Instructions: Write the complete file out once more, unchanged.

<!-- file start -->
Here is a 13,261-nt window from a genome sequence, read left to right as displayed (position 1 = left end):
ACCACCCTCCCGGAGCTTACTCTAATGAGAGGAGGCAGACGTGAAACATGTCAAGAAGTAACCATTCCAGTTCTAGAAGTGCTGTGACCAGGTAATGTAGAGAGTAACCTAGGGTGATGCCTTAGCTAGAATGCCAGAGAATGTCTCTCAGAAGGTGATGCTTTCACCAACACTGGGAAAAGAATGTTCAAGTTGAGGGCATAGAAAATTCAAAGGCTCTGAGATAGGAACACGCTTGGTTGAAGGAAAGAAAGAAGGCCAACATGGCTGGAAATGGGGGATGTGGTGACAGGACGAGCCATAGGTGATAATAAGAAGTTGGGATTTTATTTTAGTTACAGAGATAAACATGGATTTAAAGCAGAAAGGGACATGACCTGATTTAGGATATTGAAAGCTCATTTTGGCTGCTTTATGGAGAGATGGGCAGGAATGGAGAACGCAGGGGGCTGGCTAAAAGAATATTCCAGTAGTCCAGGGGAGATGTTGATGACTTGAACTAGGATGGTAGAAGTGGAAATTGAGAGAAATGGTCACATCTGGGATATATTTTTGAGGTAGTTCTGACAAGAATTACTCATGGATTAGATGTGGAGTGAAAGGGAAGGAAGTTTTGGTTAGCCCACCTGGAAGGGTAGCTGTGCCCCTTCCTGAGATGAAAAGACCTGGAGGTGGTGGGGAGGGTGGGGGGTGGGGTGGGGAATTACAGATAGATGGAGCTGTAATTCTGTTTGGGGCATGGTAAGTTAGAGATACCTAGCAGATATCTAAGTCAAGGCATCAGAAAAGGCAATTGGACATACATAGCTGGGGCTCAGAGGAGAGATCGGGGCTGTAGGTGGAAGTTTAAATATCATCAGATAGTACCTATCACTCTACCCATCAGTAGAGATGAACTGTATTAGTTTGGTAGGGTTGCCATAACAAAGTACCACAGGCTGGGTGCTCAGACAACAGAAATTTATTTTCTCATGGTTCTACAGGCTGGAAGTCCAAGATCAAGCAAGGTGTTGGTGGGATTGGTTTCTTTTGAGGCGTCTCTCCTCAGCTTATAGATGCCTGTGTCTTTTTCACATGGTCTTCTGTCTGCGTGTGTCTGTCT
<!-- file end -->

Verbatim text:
Here is a 13,261-nt window from a genome sequence, read left to right as displayed (position 1 = left end):
ACCACCCTCCCGGAGCTTACTCTAATGAGAGGAGGCAGACGTGAAACATGTCAAGAAGTAACCATTCCAGTTCTAGAAGTGCTGTGACCAGGTAATGTAGAGAGTAACCTAGGGTGATGCCTTAGCTAGAATGCCAGAGAATGTCTCTCAGAAGGTGATGCTTTCACCAACACTGGGAAAAGAATGTTCAAGTTGAGGGCATAGAAAATTCAAAGGCTCTGAGATAGGAACACGCTTGGTTGAAGGAAAGAAAGAAGGCCAACATGGCTGGAAATGGGGGATGTGGTGACAGGACGAGCCATAGGTGATAATAAGAAGTTGGGATTTTATTTTAGTTACAGAGATAAACATGGATTTAAAGCAGAAAGGGACATGACCTGATTTAGGATATTGAAAGCTCATTTTGGCTGCTTTATGGAGAGATGGGCAGGAATGGAGAACGCAGGGGGCTGGCTAAAAGAATATTCCAGTAGTCCAGGGGAGATGTTGATGACTTGAACTAGGATGGTAGAAGTGGAAATTGAGAGAAATGGTCACATCTGGGATATATTTTTGAGGTAGTTCTGACAAGAATTACTCATGGATTAGATGTGGAGTGAAAGGGAAGGAAGTTTTGGTTAGCCCACCTGGAAGGGTAGCTGTGCCCCTTCCTGAGATGAAAAGACCTGGAGGTGGTGGGGAGGGTGGGGGGTGGGGTGGGGAATTACAGATAGATGGAGCTGTAATTCTGTTTGGGGCATGGTAAGTTAGAGATACCTAGCAGATATCTAAGTCAAGGCATCAGAAAAGGCAATTGGACATACATAGCTGGGGCTCAGAGGAGAGATCGGGGCTGTAGGTGGAAGTTTAAATATCATCAGATAGTACCTATCACTCTACCCATCAGTAGAGATGAACTGTATTAGTTTGGTAGGGTTGCCATAACAAAGTACCACAGGCTGGGTGCTCAGACAACAGAAATTTATTTTCTCATGGTTCTACAGGCTGGAAGTCCAAGATCAAGCAAGGTGTTGGTGGGATTGGTTTCTTTTGAGGCGTCTCTCCTCAGCTTATAGATGCCTGTGTCTTTTTCACATGGTCTTCTGTCTGCGTGTGTCTGTCT